Setup your environnement

We made a docker file that builds Panora from sources, specifically to help you locally test your contributions. Here’s how to use it.

Execute these from your Panora’s repo root folder

Copy env variables

bash cp .env.example .env

Removed previously installed dependencies

rm -rf node_modules .pnpm-store ./packages/api/dist
./packages/api/node_modules ./apps/webapp/node_modules
./apps/frontend_snippet/node_modules ```

<Step title="Mac Users only:">
```bash echo -e "node-linker=hoisted\npackage-import-method=clone-or-copy" >
.npmrc ```

<Step title="Start the Dockerfile">
      docker compose -f up

That’s all! You can find the backend and other services running at their usual location. Editing code locally will immediately reflect.

Adding new Integrations ✨

Make sure you are inside packages/api/src where the server lives !

You want to add a new 3rd Party not yet supported ? 🧑‍🎤

Ie: Slack, Hubspot, Jira, Shopify …

First choose wisely which vertical the 3rd party belongs to among these:

  • crm
  • ticketing
  • accounting
  • ats
  • filestorage
  • hris
  • marketingautomation

For the sake of the guide, now on we’ll consider adding a 3rd party belonging to the crm vertical.

1. Look into the packages/shared/src/utils.ts file and check if the provider you want to build has its metadata set inside the providersConfig object.

It should be available (if not contact Panora team) with active field set to false meaning the integration has not been built.

Actually an integration is built in 2 parts :

  • the authentication part (oauth, api key, basic etc) which is built by the Panora team
  • the service integration where the mapping is created with our unified model which is what you’ll build

2. Build your provider service

You want to map a common object to your new 3rd Party ? 👩‍🎤

Ie: Contact, Ticket, Deal, Company …

For the sake of this guide, let’s map the common object contact under crm vertical to my3rdParty (in reality it would be a real 3rd party name).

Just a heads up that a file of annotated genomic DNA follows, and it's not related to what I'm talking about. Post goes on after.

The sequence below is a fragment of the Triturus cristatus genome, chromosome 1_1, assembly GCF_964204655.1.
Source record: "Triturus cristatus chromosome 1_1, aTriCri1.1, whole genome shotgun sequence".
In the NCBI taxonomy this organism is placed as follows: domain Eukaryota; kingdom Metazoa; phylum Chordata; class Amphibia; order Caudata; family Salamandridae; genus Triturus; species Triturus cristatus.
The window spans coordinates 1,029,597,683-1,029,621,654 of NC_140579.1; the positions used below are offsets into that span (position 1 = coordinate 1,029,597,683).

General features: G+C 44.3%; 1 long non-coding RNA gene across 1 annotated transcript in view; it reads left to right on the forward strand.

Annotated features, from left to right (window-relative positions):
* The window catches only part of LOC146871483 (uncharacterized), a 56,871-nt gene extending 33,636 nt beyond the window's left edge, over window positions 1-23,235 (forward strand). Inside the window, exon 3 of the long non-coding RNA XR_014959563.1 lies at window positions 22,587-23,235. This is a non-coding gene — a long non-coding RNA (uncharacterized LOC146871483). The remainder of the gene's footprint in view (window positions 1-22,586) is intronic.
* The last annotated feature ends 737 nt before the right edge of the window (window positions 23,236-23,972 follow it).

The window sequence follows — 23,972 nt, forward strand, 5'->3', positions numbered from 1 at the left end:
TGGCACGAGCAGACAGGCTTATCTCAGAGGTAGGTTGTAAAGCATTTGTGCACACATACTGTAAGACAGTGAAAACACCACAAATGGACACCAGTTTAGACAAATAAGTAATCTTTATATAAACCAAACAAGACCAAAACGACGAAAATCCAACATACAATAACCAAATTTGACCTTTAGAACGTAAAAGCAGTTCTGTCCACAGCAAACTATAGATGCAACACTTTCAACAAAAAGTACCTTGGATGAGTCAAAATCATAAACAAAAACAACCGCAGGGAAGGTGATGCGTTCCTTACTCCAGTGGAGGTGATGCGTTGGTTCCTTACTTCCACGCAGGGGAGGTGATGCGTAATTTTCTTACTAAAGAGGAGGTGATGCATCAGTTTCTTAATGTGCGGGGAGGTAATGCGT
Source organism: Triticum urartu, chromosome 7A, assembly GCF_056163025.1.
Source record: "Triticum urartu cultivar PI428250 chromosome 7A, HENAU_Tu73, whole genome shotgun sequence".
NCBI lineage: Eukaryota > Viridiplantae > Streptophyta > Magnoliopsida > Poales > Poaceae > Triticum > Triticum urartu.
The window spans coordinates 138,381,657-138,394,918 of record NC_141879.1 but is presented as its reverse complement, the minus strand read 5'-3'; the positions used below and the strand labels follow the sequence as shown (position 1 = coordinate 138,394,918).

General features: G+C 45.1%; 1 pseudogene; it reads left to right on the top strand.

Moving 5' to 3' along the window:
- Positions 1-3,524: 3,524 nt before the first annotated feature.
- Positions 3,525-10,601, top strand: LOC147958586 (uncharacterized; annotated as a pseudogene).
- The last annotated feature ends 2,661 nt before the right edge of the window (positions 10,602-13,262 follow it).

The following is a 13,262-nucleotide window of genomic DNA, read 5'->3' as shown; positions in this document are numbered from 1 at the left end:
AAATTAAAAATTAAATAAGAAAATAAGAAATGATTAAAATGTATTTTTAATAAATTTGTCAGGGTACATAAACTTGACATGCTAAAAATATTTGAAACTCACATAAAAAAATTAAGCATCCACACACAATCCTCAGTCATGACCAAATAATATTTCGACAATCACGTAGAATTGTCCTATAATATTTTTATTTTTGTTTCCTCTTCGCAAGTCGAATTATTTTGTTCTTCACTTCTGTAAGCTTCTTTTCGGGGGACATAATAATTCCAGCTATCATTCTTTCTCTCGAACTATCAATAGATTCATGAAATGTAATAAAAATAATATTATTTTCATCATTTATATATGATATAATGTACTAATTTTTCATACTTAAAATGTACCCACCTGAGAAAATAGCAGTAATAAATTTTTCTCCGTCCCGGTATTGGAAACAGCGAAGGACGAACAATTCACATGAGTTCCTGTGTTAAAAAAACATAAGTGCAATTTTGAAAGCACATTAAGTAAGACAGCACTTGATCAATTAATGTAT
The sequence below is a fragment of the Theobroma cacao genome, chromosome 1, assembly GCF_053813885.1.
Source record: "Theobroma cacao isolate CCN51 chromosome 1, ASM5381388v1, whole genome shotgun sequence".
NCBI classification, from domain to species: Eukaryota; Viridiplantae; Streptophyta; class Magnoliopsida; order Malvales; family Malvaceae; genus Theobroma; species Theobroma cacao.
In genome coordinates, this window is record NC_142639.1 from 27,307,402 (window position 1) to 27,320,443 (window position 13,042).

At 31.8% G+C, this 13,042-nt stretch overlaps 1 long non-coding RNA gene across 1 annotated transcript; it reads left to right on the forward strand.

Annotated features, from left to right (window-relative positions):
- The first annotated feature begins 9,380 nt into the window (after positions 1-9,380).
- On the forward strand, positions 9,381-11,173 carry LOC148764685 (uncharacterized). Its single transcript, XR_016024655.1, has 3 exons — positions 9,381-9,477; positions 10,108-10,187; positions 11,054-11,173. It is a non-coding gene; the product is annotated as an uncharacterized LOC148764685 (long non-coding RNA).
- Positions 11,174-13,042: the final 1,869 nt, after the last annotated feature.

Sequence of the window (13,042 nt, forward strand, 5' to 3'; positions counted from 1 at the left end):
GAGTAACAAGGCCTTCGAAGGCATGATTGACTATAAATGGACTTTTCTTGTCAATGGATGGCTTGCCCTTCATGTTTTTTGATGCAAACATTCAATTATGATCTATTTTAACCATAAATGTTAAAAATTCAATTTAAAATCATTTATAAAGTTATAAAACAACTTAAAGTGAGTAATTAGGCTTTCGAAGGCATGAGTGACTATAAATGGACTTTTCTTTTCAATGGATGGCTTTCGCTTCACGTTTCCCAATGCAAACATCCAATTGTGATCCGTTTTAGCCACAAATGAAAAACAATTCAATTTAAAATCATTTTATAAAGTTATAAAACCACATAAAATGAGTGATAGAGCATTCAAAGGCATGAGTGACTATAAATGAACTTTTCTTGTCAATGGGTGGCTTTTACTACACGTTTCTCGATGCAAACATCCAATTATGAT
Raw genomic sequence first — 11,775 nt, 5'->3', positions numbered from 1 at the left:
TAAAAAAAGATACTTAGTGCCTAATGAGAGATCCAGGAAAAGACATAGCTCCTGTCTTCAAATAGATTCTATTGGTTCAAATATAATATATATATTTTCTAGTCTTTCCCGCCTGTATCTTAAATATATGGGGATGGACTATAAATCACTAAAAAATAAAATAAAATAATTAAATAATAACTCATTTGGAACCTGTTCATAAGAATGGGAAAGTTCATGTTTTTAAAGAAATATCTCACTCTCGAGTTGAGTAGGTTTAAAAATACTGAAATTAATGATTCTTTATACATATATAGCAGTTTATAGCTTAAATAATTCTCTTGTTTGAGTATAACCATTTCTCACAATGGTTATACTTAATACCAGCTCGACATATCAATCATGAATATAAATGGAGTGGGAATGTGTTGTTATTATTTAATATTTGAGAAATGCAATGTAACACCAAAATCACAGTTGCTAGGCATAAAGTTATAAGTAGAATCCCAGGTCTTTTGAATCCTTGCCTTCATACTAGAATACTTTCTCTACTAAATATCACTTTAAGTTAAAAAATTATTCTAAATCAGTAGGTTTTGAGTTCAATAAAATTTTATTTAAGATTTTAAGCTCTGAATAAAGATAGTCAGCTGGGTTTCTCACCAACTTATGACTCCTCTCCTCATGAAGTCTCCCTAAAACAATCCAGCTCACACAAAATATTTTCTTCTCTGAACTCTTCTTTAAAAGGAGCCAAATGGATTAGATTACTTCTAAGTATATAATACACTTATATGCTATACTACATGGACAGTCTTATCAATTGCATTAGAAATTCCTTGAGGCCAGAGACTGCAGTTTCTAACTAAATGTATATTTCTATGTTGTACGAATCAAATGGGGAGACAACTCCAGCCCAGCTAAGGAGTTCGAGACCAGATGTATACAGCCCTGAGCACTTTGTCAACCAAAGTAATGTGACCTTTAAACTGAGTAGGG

DISCLAIMER: an integration is considered valid when all common objects have been mapped. Then, after the PR is accepted we’ll be able to set active field to true inside providersConfig.

1. Add a new service to map your common object to your 3rd party

Create a new service folder with the name of your 3rd party. Let’s call it my3rdParty.

cd crm/contact/services/my3rdParty

You’ll now create 3 files.

index.ts _where your service is created and direct interaction with your 3rd party API is handled

It must implement the IContactService interface.

export interface IContactService {
    contactData: DesunifyReturnType,
    linkedUserId: string
  ): Promise<ApiResponse<OriginalContactOutput>>;

    linkedUserId: string
  ): Promise<ApiResponse<OriginalContactOutput[]>>;
export class My3rdPartyService implements IContactService {
    private prisma: PrismaService,
    private logger: LoggerService,
    private cryptoService: EncryptionService,
    private registry: ServiceRegistry,
  ) {
    this.logger.setContext( + ':' +,
    this.registry.registerService('my3rdParty', this);
  async addContact(
    contactData: 3rdPartyContactInput,
    linkedUserId: string,
  ): Promise<ApiResponse<3rdPartyContactOutput>> {}

  async syncContacts(
    linkedUserId: string,
  ): Promise<ApiResponse<3rdPartyContactOutput[]>> {}

Check other implementations under /crm/contacts/services to fill the core functions.

The keen readers may have noticed 3rdPartyContactInput and 3rdPartyContactOutput.

This is where types.ts comes in:

Go to the 3rd party API and insert the correct types asked by the API.

export interface 3rdPartyContact {
export type 3rdPartyContactInput = Partial<3rdPartyContact>;
export type 3rdPartyContactOutput = 3rdPartyContactInput;

Last but not least, inside mappers.ts you have to build the mappings between our unified common object contact and your third party specific type 3rdPartyContact.

It must implement IContactMapper interface.

export interface IContactMapper {
    source: UnifiedContactInput,
    customFieldMappings?: {
      slug: string;
      remote_id: string;
  ): DesunifyReturnType;

    source: OriginalContactOutput | OriginalContactOutput[],
    customFieldMappings?: {
      slug: string;
      remote_id: string;
  ): UnifiedContactOutput | UnifiedContactOutput[];
export class My3rdPartyMapper implements IContactMapper {
    source: UnifiedContactInput,
    customFieldMappings?: {
      slug: string;
      remote_id: string;
  ): 3rdPartyContactInput {}

    source: 3rdPartyContactOutput | 3rdPartyContactOutput[],
    customFieldMappings?: {
      slug: string;
      remote_id: string;
  ): UnifiedContactOutput | UnifiedContactOutput[] {}

Check other implementations under /crm/contacts/services to fill the core functions.

2. Enable your new service

To make sure the service is enabled, dependencies and imports must be added. We built a script that does it in seconds.

pnpm run validate-connectors --vertical="crm" --objectType="contact"

The script will automatically scan the /crm/contact/services folder and detect any new service folder so all dependencies and imports are updated across the codebase.

Congrats Hero ! 🦸‍♀️

You now have built a new integration with Panora

NB: The development kit to add integrations out of the blue is coming soon 🎸